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Investigating the scope of practice for rural vs. urban family physicians

A pair of reports from the Rural and Underserved Health Research Center  at the University of Kentucky College of Public Health shed new light on the scope of practice of rural family physicians.

 

Describing the impetus for the first report, “Rural Family Physicians Have a Broader Scope of Practice than Urban Family Physicians,” investigators Dr. Lars Peterson and Dr. Bo Fang note that at present “little is known about whether rural family physicians provide a broader scope of practice, defined as the range of clinical and procedural services that they provide, than metropolitan family physicians.”

 

To study the scope of practice of rural versus urban family physicians, the investigators used data from 18,846 family physicians, and examined variations in the provision of 21 clinical services (e.g., inpatient care, home visits, and obstetrics) and 18 procedural services (e.g., prenatal ultrasound, endoscopy, and office skin procedures) across metropolitan, large rural, small rural, and frontier areas. They found that the percentage of family physicians providing each type of clinical and procedural service rises with increasing rurality.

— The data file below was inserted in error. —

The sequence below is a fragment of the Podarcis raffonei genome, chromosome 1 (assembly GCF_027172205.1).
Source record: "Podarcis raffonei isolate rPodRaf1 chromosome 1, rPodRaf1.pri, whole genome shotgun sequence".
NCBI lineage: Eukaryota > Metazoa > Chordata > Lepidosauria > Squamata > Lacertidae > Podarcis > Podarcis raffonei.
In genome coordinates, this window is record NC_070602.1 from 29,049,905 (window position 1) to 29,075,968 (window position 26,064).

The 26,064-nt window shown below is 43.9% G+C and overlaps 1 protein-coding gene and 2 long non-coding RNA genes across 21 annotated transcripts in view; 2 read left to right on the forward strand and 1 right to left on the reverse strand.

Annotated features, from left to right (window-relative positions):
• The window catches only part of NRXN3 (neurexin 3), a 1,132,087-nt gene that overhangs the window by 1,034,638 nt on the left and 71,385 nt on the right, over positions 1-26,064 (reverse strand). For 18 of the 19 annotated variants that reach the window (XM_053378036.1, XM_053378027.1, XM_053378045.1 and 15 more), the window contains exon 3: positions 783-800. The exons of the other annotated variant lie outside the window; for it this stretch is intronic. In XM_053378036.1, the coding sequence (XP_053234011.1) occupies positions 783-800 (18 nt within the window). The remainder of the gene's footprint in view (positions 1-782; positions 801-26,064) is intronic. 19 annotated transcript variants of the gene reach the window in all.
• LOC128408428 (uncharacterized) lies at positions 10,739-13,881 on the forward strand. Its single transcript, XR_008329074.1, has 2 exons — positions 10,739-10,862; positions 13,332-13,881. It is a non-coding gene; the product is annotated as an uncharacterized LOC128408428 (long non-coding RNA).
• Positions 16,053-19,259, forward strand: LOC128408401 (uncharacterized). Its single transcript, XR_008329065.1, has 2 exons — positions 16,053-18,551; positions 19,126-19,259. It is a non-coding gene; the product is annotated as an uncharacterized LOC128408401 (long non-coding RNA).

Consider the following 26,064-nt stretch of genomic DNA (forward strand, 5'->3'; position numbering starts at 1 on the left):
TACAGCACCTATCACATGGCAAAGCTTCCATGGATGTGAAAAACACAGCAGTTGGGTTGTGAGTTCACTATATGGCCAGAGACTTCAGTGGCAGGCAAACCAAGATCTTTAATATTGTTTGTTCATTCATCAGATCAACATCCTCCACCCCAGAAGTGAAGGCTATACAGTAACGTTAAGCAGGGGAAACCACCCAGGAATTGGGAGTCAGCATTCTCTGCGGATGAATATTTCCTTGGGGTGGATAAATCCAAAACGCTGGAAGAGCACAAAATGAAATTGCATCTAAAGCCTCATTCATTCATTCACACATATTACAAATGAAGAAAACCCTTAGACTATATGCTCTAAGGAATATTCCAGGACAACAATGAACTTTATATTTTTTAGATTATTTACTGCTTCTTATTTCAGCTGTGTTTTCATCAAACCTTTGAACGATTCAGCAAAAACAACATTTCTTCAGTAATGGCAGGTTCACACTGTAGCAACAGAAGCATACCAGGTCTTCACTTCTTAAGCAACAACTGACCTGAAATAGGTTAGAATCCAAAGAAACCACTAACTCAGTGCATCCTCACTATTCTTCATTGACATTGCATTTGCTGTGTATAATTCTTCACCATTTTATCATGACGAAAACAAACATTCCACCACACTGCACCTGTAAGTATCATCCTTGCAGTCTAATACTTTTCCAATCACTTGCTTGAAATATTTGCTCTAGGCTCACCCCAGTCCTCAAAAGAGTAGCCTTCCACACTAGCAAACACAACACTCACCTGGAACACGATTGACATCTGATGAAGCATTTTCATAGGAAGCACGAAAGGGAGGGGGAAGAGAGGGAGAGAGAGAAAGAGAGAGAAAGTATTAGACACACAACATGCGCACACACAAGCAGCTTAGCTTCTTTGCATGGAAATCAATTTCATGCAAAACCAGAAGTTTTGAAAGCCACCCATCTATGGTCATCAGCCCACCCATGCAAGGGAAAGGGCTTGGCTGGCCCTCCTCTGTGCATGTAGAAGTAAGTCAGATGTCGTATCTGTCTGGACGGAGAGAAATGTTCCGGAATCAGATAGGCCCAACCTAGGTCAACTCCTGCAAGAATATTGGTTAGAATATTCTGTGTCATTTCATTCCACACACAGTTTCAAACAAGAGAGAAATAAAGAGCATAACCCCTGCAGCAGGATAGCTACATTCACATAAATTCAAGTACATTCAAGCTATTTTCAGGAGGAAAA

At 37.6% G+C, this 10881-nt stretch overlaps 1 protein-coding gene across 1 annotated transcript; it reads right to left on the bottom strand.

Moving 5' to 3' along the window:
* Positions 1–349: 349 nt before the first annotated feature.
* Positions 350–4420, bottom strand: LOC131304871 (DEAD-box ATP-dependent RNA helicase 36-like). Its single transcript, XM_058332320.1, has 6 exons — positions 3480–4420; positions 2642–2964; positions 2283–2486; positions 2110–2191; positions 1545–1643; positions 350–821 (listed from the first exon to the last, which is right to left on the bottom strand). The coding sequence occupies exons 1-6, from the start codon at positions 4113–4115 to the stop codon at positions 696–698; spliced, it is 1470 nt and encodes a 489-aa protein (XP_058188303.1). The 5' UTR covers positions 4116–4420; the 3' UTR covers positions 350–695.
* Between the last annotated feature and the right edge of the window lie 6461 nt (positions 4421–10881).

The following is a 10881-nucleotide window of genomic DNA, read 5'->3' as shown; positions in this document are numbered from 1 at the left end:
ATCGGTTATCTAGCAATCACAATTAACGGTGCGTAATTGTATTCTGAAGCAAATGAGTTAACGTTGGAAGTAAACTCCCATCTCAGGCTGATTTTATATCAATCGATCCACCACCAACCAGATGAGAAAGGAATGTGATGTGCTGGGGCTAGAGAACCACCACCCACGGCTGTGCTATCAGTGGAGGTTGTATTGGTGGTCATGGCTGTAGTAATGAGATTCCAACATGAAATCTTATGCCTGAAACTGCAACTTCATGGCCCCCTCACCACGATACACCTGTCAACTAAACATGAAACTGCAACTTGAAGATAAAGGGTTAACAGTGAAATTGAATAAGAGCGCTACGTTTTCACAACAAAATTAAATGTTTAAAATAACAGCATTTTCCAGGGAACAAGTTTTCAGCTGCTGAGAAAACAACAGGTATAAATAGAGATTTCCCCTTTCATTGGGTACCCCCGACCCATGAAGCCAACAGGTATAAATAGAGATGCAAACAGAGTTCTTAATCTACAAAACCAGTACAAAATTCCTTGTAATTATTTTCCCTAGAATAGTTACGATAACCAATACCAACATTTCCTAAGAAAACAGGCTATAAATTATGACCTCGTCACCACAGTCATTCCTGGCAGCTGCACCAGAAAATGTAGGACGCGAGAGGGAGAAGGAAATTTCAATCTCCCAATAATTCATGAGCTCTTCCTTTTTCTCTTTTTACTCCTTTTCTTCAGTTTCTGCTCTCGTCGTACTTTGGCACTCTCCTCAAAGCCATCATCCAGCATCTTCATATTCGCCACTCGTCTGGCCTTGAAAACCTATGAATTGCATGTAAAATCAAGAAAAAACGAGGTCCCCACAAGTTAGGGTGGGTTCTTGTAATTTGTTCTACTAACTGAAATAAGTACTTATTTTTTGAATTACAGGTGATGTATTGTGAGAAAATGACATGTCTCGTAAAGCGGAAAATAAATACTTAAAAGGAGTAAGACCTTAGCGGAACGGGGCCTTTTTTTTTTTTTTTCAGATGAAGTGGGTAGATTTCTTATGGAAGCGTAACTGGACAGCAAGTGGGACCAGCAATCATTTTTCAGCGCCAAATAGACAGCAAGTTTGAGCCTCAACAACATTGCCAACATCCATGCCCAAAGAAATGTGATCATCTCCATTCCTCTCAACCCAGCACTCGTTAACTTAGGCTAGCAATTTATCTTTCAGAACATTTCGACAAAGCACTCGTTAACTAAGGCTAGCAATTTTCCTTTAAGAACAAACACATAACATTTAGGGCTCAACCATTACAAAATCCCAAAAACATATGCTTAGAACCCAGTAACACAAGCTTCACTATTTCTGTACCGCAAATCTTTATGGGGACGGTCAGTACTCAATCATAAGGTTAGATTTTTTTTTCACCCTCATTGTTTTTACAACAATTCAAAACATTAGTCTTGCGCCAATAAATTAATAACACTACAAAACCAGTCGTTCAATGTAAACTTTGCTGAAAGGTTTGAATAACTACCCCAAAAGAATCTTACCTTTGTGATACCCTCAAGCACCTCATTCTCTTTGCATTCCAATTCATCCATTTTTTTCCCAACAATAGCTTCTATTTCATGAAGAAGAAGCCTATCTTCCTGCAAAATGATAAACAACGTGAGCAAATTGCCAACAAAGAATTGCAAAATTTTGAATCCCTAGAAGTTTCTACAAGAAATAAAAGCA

The second report, “Rural Family Physicians in Patient Centered Medical Homes Have a Broader Scope of Practice,” resulted from an investigation of the impact of the Patient Centered Medical Home (PCMH) model of care. PCMH is intended to provide accessible and comprehensive care, but to date little is known about how practicing in a PCMH is associated with rural family physicians’ scope of practice.

 

Using data from 18,846 family physicians nationally, investigators found that rural family physicians working in PCMH practices generally provide a wider scope of clinical and procedural services than those not working in PCMH practices.

 

The Rural and Underserved Health Research Center (RUHRC) brings together a team of rural health services and policy experts from across the University of Kentucky. Dr. Ty Borders, Foundation for a Healthy Kentucky Endowed Chair in Rural Health Policy at the UK College of Public Health, is director.

 

The RUHRC aims to advance understanding of effective means of organizing health services, facilitating access, and improving population health in rural America, especially in areas with low median household incomes, high poverty and unemployment rates, and low educational levels. The RUHRC disseminates research findings to inform health policy makers, health system managers, and providers about how to better organize and deliver health services, with the ultimate goal of reducing inequities in care and improving population health in rural communiti